A California lobbyist and gambling enthusiast says the chances of a ballot initiative making it in front of the voters in the state for legal California sports betting is unlikely.
Kasey Thompson, who has a checkered record in gaming and has postured previously about pushing through ballot proposals in California on the issue, told PlayUSA that he is stepping back due to the controversy it’s causing among tribal nations.
“This initiative was supposed to be for the tribes but is only causing division,” Thompson said earlier this week. “That was never my intent. I see now the needed unity is not coming, and so I’m standing good to my word and not moving forward. I’m pulling it in full.”
California is the most populous state and has the largest state economy in the United States, but it has yet to legalize sports betting. Neither retail nor online sportsbooks are allowed in what is the largest sub-national economy in the world. The state represents 14 of the gross domestic product of the US and would be the fifth-largest economy in the world if it were a single nation.
In November of 2022, voters soundly rejected a pair of ballot proposals that would have each made sports betting legal, under different circumstances. Essentially, it came down to larger tribal nations favoring a commercial sportsbook approach, and smaller tribes wanting to either reject sports betting or make it exclusively a function of federally-recognized tribal nations.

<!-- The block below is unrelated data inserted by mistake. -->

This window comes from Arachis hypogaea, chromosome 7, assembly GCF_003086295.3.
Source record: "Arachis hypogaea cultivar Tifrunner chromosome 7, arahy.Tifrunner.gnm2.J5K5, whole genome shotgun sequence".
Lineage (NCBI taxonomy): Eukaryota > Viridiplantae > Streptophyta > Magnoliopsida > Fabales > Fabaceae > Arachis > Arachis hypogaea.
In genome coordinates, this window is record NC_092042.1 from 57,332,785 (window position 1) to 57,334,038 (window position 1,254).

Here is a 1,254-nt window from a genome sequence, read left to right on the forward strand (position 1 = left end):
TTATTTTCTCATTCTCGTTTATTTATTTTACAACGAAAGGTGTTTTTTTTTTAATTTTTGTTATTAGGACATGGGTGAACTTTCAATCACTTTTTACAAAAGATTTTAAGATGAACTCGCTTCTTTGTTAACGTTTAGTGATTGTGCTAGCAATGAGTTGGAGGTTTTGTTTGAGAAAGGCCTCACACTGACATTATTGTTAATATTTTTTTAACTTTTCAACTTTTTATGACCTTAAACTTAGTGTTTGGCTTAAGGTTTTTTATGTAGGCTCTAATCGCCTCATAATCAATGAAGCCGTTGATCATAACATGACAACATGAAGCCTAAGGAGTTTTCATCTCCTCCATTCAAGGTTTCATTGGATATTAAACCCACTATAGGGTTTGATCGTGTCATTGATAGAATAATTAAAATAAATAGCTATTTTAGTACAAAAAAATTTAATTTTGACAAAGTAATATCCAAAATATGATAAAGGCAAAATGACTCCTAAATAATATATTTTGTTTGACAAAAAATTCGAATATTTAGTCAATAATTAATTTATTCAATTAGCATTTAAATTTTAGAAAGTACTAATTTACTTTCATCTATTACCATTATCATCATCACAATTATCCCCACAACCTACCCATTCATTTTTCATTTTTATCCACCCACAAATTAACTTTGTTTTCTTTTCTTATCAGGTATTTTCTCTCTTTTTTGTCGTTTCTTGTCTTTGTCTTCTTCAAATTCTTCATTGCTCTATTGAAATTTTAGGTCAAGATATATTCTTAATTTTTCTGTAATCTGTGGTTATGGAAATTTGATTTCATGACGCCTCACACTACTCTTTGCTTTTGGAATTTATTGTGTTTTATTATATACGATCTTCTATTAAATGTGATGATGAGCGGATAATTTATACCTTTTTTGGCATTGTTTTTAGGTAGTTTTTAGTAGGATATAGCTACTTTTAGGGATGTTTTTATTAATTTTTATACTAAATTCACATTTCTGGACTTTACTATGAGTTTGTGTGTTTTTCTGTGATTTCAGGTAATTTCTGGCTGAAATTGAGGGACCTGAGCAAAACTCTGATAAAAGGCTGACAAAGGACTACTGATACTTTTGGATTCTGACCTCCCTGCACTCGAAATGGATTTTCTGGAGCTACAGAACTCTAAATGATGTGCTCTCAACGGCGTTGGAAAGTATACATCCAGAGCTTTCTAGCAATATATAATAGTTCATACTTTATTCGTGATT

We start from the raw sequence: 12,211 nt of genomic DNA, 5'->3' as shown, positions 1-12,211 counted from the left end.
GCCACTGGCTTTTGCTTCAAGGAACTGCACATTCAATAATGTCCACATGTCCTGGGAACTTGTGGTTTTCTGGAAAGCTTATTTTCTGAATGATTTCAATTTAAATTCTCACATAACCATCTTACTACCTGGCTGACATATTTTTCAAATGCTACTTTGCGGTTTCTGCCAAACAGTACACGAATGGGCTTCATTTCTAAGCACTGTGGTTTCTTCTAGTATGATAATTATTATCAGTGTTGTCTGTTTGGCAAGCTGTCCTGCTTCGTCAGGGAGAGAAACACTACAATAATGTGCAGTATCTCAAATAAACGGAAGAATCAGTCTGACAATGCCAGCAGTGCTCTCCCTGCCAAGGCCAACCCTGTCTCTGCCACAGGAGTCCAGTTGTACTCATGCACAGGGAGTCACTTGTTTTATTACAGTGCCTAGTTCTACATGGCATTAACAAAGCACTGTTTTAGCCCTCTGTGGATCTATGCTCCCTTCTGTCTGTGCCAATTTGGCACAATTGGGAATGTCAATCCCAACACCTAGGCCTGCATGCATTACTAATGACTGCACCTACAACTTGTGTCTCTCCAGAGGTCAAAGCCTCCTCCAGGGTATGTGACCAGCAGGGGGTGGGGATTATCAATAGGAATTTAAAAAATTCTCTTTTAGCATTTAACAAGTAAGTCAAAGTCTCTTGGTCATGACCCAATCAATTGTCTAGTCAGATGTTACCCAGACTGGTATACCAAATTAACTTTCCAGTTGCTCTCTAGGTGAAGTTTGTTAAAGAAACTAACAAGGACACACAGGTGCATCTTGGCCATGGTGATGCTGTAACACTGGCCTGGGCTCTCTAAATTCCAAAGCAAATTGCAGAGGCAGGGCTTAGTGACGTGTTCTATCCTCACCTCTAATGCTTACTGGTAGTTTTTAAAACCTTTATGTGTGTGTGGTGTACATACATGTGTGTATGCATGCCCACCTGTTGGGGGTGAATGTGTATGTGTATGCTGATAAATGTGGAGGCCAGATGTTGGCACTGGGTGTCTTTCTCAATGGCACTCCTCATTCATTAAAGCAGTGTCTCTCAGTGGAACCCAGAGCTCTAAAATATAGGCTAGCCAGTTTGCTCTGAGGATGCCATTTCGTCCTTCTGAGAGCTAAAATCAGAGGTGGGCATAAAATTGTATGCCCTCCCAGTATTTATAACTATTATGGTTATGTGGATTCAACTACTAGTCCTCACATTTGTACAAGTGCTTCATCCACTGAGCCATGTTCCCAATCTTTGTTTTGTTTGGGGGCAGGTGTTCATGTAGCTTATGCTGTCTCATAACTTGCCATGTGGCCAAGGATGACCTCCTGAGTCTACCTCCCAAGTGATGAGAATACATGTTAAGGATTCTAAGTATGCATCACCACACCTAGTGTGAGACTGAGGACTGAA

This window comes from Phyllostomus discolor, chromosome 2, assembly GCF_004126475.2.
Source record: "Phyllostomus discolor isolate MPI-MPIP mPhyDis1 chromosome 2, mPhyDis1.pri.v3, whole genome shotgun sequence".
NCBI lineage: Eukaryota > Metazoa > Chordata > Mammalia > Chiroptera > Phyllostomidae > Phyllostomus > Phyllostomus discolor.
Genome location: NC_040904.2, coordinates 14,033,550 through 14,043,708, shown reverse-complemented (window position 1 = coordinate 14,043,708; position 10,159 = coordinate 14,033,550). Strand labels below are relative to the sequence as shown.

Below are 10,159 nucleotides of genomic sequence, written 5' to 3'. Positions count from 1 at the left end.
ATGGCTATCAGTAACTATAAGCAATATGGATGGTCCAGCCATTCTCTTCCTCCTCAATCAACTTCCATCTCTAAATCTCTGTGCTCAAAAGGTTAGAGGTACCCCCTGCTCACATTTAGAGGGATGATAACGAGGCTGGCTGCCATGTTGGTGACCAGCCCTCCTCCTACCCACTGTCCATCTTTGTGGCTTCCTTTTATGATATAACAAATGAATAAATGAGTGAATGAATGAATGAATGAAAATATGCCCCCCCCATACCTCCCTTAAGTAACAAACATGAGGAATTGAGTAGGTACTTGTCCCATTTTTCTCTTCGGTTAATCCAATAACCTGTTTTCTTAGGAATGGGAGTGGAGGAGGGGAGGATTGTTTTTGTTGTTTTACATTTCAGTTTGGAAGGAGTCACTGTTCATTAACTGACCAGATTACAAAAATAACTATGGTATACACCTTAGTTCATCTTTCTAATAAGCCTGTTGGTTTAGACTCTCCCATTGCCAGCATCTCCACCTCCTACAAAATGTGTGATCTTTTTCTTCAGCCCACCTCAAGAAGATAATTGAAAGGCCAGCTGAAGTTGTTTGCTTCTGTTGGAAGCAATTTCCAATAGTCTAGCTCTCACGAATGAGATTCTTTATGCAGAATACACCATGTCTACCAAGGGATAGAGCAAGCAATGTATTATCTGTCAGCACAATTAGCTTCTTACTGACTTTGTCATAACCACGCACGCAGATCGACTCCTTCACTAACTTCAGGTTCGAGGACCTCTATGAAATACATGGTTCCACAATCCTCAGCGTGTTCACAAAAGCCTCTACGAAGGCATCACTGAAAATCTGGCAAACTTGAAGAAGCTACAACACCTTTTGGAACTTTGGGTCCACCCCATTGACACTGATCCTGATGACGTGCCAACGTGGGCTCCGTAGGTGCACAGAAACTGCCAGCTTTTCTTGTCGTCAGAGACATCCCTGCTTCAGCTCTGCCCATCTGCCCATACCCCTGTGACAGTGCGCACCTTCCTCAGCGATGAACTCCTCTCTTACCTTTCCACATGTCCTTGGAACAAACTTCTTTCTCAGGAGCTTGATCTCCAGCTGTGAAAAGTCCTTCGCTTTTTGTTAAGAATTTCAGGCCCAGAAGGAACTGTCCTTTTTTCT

Thompson previously claimed he could have more than a million petitions printed to gather signatures in favor of sports betting, if he received support from key tribal organizations. But, the rancor among tribal leaders, as well as a seeming fear of commercial operators, has muddied the issue and left efforts stalled.
“I would do a lot of things differently,” says Thompson, who reportedly makes a living as a gambler and has a high-profile presence on social media as a high roller. “I would have involved the tribes way earlier and left it in their hands from the beginning.”
Thompson was advocating for two ballot proposals similar in structure to the ones that failed in 2022. A more cohesive coalition was sought among the tribes, which have been split as to whether or how to make sports betting a reality in a state with a population of nearly 40 million. Some popular opinion polls have shown as much as 60% of the state’s residents over 21 supporting some sort of legal sports betting.
In order to place an issue on the statewide ballot, citizens must accumulate millions of signatures and submit them to the state’s ballot boards. In addition, the legitimacy of the signatures must be measured. A draft of the initiative language must also be submitted to the California State Attorney General’s office. Such efforts to gather support can take years.
Ballot initiatives in the state have cost tens of millions and even hundreds of millions of dollars in the past. The 2022 sports betting ballot proposals may have cost more than half a billion dollars in lobbying, when money from outside groups, such as DraftKings and FanDuel, is accounted for.
Ultimately, according to Thompson, it was the larger California tribes who killed new ballot initiative efforts.
“We tried everything until the very end, but it looks like there would be money from the three big tribes against it, making it impossible to pass in a public election.”
If no ballot initiative for sports betting is brought forth in 2024, it may be as late as 2026 before any efforts are rekindled.